- Gallery Text
In the German art scene of the 1980s, dominated by male painters, Cologne-based artist Rosemarie Trockel emerged as an oppositional figure. As she did then, she continues to address the body, sexuality, and violence. In Shutter (c), ragged edges and blood-red glaze allude to the object used to cast the piece: a slab of raw meat. The linear indentations, suggestive of a shutter, also evoke ribs and a spine. The work recalls traditional painting subjects, such as Dutch genre scenes of butchers’ stalls, while the shutter structure’s similarity to bones suggests the history of casting sculpture from the human body. Like her best-known work — large-scale machine-knitted panels — this sculpture combines high art traditions with craft materials. Trockel reinterprets the neatly ordered grid of modernist painting, importing its refined form into ceramics, usually a medium of craft. The grid appears as a futile attempt to tame the unrelenting materiality of the sculpture, rooted in bodily forms and tinged with the suggestion of violence.
- Identification and Creation
- Object Number
Rosemarie Trockel, German (Schwerte, Germany born 1952)
- Shutter (c)
- Work Type
- Physical Descriptions
- Stoneware with red glaze
- sight: 80.1 x 61.7 x 4.9 cm
- Inscriptions and Marks
- (not assigned): verso, lower right: RT1713/A
- Barbara Gladstone Gallery, representing the artist, 2006.
- Acquisition and Rights
- Credit Line
- Harvard Art Museums/Busch-Reisinger Museum, Purchase through the generosity of Wilhelm Winterstein
- © Rosemarie Trockel / Artists Rights Society (ARS), New York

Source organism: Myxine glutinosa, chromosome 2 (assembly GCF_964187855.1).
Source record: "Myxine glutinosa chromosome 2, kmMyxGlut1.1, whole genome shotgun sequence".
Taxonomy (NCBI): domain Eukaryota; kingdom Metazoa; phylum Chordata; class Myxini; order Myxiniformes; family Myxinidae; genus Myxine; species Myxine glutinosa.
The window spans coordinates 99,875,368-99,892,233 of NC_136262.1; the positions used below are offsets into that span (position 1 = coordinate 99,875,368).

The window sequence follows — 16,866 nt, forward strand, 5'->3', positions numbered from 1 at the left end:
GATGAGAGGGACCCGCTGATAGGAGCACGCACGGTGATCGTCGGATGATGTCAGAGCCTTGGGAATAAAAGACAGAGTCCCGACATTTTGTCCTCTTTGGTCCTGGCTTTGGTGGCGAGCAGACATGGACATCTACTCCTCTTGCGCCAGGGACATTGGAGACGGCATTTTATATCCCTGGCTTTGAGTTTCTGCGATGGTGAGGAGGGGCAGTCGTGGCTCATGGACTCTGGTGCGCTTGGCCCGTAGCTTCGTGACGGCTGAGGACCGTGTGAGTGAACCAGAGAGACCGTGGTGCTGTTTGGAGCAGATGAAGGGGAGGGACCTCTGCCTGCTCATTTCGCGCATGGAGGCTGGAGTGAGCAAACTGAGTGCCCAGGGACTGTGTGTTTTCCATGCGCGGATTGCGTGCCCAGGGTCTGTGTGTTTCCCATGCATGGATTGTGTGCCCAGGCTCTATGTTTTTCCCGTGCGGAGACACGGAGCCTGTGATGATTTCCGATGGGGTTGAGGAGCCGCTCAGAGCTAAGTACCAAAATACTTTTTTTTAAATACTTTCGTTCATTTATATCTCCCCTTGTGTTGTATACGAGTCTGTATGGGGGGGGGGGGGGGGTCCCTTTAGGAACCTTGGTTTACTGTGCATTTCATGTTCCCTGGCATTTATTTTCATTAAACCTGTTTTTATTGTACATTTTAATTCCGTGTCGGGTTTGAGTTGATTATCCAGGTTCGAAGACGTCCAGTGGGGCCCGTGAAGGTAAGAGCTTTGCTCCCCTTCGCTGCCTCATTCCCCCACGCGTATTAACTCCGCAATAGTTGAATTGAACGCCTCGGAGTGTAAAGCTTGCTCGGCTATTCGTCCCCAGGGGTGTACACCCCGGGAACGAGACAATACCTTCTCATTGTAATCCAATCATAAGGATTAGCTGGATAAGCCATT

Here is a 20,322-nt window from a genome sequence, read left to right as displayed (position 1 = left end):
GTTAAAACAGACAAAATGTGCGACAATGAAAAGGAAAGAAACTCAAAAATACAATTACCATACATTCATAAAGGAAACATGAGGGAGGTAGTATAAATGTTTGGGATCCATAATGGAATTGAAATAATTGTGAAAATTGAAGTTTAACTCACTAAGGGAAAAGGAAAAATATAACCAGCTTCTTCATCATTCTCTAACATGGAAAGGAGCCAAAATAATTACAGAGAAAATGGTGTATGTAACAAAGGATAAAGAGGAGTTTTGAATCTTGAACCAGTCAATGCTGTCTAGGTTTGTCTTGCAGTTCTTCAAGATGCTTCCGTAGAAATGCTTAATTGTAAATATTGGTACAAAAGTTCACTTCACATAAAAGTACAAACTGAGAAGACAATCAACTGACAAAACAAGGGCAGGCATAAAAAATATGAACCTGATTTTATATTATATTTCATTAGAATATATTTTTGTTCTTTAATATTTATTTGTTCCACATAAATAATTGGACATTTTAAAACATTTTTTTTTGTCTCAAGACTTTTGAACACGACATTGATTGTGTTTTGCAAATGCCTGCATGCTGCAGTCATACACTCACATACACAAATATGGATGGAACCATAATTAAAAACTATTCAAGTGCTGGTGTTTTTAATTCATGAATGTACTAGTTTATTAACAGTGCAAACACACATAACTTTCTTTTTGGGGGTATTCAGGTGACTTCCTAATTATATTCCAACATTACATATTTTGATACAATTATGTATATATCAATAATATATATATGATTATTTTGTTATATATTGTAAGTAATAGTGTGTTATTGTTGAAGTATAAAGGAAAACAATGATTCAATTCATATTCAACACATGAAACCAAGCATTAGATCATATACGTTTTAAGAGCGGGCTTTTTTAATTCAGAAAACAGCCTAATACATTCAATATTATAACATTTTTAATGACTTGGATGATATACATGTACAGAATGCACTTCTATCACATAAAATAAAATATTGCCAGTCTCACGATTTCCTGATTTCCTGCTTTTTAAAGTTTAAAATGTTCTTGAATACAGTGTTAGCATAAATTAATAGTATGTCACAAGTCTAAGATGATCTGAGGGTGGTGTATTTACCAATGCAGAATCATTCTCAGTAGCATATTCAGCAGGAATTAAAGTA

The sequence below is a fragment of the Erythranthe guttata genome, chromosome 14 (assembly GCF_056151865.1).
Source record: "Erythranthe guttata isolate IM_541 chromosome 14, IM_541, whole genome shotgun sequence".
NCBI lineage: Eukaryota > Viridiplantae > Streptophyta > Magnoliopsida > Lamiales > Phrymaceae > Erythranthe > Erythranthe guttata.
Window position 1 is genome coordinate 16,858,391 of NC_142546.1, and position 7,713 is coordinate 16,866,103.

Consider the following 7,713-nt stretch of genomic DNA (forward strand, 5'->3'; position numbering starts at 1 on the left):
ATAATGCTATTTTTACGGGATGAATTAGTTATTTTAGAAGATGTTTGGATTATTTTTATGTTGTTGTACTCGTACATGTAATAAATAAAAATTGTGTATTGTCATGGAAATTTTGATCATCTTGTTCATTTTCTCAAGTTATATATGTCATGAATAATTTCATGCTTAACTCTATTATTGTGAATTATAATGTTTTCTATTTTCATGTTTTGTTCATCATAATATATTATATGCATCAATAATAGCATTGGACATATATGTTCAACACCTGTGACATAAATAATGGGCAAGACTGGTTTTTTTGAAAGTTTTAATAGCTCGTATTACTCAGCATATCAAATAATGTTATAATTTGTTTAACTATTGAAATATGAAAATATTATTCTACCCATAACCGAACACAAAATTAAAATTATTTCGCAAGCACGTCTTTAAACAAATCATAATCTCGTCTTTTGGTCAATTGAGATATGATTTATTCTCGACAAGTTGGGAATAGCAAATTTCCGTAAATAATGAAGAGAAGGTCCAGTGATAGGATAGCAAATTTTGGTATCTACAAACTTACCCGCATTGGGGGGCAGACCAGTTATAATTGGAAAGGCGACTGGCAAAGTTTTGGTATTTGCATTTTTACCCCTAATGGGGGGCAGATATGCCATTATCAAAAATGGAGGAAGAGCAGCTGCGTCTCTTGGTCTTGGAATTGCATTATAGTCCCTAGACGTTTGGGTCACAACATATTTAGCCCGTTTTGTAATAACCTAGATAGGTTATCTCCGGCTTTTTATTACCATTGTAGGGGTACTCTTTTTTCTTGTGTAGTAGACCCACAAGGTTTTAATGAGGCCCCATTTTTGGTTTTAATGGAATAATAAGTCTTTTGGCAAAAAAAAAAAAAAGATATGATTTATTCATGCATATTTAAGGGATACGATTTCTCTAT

- Accession Year
- Object Number
- Modern and Contemporary Art
- The Harvard Art Museums encourage the use of images found on this website for personal, noncommercial use, including educational and scholarly purposes. To request a higher resolution file of this image, please submit an online request.
- Ceramic made from a mould formed from rare meat. Intense, unevenly applied, red glaze maintains the strong allusion to blood and flesh. The organic forms are structured by the rectilinear "grid" of a central spine and "ribs", the slats and wooden structure of the eponymous "Shutter."
- Publication History
Thomas W. Lentz, ed., Harvard University Art Museums Annual Report 2006-7, Harvard University Art Museums (Cambridge, 2008), p. 30, ill.
- Exhibition History
Re-View: S118 European & American Art since 1900, Harvard Art Museums/Arthur M. Sackler Museum, Cambridge, 09/13/2008 - 04/09/2011
Re-View: European and American Art Since 1900, Harvard Art Museums/Arthur M. Sackler Museum, Cambridge, 05/03/2011 - 06/01/2013
32Q: 1120 Contemporary Art, Harvard Art Museums, Cambridge, 11/16/2014 - 08/10/2017
- Subjects and Contexts
This record has been reviewed by the curatorial staff but may be incomplete. Our records are frequently revised and enhanced. For more information please contact the Division of Modern and Contemporary Art at firstname.lastname@example.org